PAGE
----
The 2017 Hartford Court Russian River Valley Pinot Noir does everything right.  Deep, saturated color as Pinot goes, classic Russian River spice in the nose along with dark red leaning to black fruits, seamless palate feel, and sufficient weight and tenderness to please just about anyone, Pinotfile or not.  It checks all of the boxes and, if it errs, it does so on the side of hedonism.

We could go on but Jeb Dunnuck did a pretty good job of cheerleading here, “A crazy good value, the 2017 Pinot Noir Russian River Valley is the appellation release from this team, and it comes from all of the estate vineyards across the Green Valley, Laguna Ridge, and Sebastopol regions. Complex notes of strawberries, cranberries, violets, pine forest, and flowers all flow to a medium-bodied Pinot Noir that has a kiss of salinity and marine notes, ripe tannins, and a great finish. This beautiful wine competes with wines costing 2-3 times the price…95 Points.”

It checks all of the boxes and, for our part, we’re able to get it to you for under $30.  Like the song says, “You can’t always get what you want…”.    Only sometimes, you can.

AN EXCITING ‘REFUGE’ FROM HIGH PINOT NOIR PRICES

We said back in January, 2016, “We expect Chile to continue its breakout ways and surprise us with more ‘wait, that’s from Chile?’ type stuff…”   The progress has been coming slowly, progressively, and unimpeded for a few years now.  But it seemed like we started seeing some really ambitious new things coming along through the latter part of 2015.  It was clear then that the Chileans are going through an ‘awakening’ of historic proportion. They are finding new terroirs and creating new projects, as well as rediscovering and reenergizing some of their longtime producing areas.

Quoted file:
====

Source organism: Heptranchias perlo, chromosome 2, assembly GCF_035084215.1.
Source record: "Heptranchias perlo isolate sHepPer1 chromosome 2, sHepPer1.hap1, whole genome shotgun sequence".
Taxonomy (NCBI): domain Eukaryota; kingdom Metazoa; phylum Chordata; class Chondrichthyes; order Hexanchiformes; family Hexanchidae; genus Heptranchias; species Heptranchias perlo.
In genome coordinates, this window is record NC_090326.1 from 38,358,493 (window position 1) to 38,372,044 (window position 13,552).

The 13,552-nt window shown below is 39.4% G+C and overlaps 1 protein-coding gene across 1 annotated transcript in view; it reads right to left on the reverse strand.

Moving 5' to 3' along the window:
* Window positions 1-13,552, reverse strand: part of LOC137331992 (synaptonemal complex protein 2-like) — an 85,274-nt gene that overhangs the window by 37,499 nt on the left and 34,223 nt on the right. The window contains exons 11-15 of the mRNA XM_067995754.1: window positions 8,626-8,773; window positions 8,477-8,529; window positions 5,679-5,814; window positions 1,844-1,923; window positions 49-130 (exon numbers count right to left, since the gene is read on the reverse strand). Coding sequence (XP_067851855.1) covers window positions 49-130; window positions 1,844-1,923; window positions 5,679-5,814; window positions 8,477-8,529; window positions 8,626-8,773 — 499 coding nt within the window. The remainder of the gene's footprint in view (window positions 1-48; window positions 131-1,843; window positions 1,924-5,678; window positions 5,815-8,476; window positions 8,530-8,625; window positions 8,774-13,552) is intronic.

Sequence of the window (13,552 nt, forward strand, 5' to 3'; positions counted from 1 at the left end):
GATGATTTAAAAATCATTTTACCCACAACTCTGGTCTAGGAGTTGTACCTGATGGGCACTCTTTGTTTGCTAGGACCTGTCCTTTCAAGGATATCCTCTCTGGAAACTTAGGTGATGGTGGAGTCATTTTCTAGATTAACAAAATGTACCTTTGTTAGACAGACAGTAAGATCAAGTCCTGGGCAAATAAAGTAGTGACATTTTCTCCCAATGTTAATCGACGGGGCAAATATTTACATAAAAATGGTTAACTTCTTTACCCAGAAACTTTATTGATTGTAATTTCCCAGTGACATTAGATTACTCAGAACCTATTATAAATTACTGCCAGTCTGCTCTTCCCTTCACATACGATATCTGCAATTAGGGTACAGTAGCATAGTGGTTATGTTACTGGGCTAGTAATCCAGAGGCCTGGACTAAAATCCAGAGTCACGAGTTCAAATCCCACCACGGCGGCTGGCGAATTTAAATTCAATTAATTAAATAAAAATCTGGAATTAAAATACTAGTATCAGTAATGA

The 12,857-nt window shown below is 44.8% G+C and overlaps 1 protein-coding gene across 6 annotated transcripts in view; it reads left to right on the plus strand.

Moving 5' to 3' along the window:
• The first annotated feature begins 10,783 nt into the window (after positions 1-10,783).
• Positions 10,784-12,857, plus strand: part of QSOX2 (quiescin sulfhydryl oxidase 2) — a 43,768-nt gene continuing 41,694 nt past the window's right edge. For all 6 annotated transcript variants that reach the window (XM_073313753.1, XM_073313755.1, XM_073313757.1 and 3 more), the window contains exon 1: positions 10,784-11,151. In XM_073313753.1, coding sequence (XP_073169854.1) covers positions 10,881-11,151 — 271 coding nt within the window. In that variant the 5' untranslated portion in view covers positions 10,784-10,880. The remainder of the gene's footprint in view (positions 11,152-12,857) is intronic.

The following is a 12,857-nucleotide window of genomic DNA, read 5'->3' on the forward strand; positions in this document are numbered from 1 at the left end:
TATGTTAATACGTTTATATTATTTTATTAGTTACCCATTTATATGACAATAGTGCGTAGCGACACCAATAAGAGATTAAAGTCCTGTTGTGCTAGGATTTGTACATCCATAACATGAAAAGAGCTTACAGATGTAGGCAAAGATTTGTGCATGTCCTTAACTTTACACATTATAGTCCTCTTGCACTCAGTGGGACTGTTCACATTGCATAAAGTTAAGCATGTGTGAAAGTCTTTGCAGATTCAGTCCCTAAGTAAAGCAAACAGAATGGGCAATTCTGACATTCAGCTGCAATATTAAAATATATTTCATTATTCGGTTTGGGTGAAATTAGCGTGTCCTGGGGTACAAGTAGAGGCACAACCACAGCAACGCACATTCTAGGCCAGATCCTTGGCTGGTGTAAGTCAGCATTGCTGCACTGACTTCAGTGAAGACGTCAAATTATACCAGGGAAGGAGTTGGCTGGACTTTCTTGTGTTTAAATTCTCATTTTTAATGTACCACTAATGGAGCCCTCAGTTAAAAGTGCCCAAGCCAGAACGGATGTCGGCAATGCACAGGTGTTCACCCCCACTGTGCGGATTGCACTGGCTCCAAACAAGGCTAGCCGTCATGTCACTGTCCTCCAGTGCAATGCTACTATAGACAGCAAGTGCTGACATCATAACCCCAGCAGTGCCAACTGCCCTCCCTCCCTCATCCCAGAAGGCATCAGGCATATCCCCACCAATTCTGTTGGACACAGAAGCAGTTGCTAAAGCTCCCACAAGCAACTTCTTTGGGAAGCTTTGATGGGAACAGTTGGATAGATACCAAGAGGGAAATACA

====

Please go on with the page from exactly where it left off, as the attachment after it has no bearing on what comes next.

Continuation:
Definitely the biggest surprise in Chile has been Pinot Noir.  Who knew? With over 2600 miles of coastline, it makes perfect sense that there would exist some unique spots in coastal valleys with mediating ocean influence in which Pinot would thrive.  Folks think of Chile as Cabernet country, but the real excitement has been producers figuring out what to do with other varietals.  Some of these breakout Chilean Pinot Noirs have been very compelling stories, though we still haven’t run across a more interesting tale than Montsecano.

The cast of characters is small, but interesting.  Julio Donoso, who founded this estate, is a world famous photographer who had a passion to create a wine project from scratch.  This he did by researching a number of different terroirs not far inland from the Chilean coast.  He settled on a rather wild, unspoiled spot located near the town of Las These, in the commune of Casablanca. The narrow, winding road leading to the cellar speaks volumes about his Cordillera de la Costa.  Here, 10 kilometers from the sea, there’s no power, steep slopes and poor granitic soils, an unattractive place to establish ‘conventional’ viticulture, but Montsecano is anything but.